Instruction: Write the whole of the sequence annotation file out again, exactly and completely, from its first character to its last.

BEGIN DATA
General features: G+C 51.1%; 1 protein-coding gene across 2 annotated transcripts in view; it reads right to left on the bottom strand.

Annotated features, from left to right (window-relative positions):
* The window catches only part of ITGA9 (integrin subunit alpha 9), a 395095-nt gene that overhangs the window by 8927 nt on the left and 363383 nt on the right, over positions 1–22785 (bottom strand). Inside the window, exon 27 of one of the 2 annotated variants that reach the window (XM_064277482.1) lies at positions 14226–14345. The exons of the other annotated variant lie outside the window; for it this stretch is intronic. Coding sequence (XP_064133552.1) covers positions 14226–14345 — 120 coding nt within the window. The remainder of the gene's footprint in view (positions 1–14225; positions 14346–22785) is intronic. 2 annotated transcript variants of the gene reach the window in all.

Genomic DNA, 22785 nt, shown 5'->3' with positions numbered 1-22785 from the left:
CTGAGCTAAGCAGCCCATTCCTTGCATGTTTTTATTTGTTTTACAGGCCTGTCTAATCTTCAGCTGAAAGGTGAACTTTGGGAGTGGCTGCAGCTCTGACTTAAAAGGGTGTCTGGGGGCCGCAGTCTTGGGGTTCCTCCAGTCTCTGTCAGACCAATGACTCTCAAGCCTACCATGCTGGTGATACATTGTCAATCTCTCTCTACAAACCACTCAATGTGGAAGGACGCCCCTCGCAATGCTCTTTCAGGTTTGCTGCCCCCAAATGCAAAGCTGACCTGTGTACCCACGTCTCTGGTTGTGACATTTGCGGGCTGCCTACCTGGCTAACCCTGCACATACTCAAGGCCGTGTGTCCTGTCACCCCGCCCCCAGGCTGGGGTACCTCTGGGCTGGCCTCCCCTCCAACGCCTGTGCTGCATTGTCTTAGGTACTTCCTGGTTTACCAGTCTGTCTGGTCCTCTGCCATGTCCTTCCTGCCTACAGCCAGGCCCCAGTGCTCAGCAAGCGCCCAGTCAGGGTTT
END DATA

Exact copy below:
General features: G+C 51.1%; 1 protein-coding gene across 2 annotated transcripts in view; it reads right to left on the bottom strand.

Annotated features, from left to right (window-relative positions):
* The window catches only part of ITGA9 (integrin subunit alpha 9), a 395095-nt gene that overhangs the window by 8927 nt on the left and 363383 nt on the right, over positions 1–22785 (bottom strand). Inside the window, exon 27 of one of the 2 annotated variants that reach the window (XM_064277482.1) lies at positions 14226–14345. The exons of the other annotated variant lie outside the window; for it this stretch is intronic. Coding sequence (XP_064133552.1) covers positions 14226–14345 — 120 coding nt within the window. The remainder of the gene's footprint in view (positions 1–14225; positions 14346–22785) is intronic. 2 annotated transcript variants of the gene reach the window in all.

Genomic DNA, 22785 nt, shown 5'->3' with positions numbered 1-22785 from the left:
CTGAGCTAAGCAGCCCATTCCTTGCATGTTTTTATTTGTTTTACAGGCCTGTCTAATCTTCAGCTGAAAGGTGAACTTTGGGAGTGGCTGCAGCTCTGACTTAAAAGGGTGTCTGGGGGCCGCAGTCTTGGGGTTCCTCCAGTCTCTGTCAGACCAATGACTCTCAAGCCTACCATGCTGGTGATACATTGTCAATCTCTCTCTACAAACCACTCAATGTGGAAGGACGCCCCTCGCAATGCTCTTTCAGGTTTGCTGCCCCCAAATGCAAAGCTGACCTGTGTACCCACGTCTCTGGTTGTGACATTTGCGGGCTGCCTACCTGGCTAACCCTGCACATACTCAAGGCCGTGTGTCCTGTCACCCCGCCCCCAGGCTGGGGTACCTCTGGGCTGGCCTCCCCTCCAACGCCTGTGCTGCATTGTCTTAGGTACTTCCTGGTTTACCAGTCTGTCTGGTCCTCTGCCATGTCCTTCCTGCCTACAGCCAGGCCCCAGTGCTCAGCAAGCGCCCAGTCAGGGTTT